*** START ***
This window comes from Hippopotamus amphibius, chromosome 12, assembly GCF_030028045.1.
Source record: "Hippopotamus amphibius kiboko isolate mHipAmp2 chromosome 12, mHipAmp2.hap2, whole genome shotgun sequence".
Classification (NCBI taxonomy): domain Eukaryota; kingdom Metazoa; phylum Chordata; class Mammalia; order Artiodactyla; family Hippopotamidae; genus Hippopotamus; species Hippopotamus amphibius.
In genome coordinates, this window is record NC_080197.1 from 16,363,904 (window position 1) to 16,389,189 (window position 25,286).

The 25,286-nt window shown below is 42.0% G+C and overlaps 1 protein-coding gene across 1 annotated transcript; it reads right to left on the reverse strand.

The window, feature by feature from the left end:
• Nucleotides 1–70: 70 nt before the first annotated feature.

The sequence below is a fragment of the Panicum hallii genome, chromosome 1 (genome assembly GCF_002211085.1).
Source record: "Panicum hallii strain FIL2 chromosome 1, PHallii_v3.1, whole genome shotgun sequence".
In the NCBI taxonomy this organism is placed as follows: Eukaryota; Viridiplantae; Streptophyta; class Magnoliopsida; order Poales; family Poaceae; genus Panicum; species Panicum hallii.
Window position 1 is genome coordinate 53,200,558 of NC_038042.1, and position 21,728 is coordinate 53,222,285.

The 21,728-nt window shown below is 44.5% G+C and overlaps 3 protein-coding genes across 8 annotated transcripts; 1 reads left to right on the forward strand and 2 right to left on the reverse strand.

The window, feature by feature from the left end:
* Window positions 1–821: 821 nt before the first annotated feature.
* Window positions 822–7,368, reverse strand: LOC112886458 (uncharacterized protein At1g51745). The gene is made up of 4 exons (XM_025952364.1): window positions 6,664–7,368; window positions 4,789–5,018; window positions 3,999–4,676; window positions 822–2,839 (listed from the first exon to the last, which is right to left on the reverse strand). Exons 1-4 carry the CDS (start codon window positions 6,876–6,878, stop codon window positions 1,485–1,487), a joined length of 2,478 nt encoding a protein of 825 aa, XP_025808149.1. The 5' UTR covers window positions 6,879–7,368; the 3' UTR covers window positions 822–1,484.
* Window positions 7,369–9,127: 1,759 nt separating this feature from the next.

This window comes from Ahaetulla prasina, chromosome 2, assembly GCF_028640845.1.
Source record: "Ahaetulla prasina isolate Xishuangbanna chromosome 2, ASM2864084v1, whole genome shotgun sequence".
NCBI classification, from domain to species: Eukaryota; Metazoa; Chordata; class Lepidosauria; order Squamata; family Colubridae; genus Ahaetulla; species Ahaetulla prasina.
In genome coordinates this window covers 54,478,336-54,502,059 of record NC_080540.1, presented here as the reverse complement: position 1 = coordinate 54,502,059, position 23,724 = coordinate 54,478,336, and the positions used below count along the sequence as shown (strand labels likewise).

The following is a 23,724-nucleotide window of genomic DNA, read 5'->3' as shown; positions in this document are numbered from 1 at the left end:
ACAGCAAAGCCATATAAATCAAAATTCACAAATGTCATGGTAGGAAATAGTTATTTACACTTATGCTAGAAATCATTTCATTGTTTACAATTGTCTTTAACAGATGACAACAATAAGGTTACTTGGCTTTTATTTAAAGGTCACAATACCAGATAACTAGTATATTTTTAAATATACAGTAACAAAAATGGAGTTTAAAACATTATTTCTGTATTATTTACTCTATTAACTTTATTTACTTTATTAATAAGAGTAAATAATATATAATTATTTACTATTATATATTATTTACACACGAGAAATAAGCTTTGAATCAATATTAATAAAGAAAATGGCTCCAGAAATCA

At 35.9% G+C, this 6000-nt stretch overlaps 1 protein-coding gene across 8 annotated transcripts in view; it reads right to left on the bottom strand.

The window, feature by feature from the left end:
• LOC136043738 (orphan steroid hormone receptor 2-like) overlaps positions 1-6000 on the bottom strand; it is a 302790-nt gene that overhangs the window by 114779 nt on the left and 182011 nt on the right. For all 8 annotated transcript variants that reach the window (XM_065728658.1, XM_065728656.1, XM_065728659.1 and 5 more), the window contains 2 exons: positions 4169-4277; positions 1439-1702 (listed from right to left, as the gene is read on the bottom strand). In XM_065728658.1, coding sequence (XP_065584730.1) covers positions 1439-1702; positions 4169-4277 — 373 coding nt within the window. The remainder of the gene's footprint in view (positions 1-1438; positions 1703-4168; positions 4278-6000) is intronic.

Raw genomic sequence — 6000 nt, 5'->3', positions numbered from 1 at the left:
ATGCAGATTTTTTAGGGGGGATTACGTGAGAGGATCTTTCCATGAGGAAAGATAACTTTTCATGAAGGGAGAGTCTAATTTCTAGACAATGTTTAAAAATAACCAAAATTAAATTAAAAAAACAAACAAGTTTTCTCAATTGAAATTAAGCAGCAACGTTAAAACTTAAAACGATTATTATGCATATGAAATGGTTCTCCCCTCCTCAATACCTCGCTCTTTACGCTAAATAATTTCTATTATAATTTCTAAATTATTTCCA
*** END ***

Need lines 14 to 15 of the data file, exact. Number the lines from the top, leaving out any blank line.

* Window positions 1–821: 821 nt before the first annotated feature.
* Window positions 822–7,368, reverse strand: LOC112886458 (uncharacterized protein At1g51745). The gene is made up of 4 exons (XM_025952364.1): window positions 6,664–7,368; window positions 4,789–5,018; window positions 3,999–4,676; window positions 822–2,839 (listed from the first exon to the last, which is right to left on the reverse strand). Exons 1-4 carry the CDS (start codon window positions 6,876–6,878, stop codon window positions 1,485–1,487), a joined length of 2,478 nt encoding a protein of 825 aa, XP_025808149.1. The 5' UTR covers window positions 6,879–7,368; the 3' UTR covers window positions 822–1,484.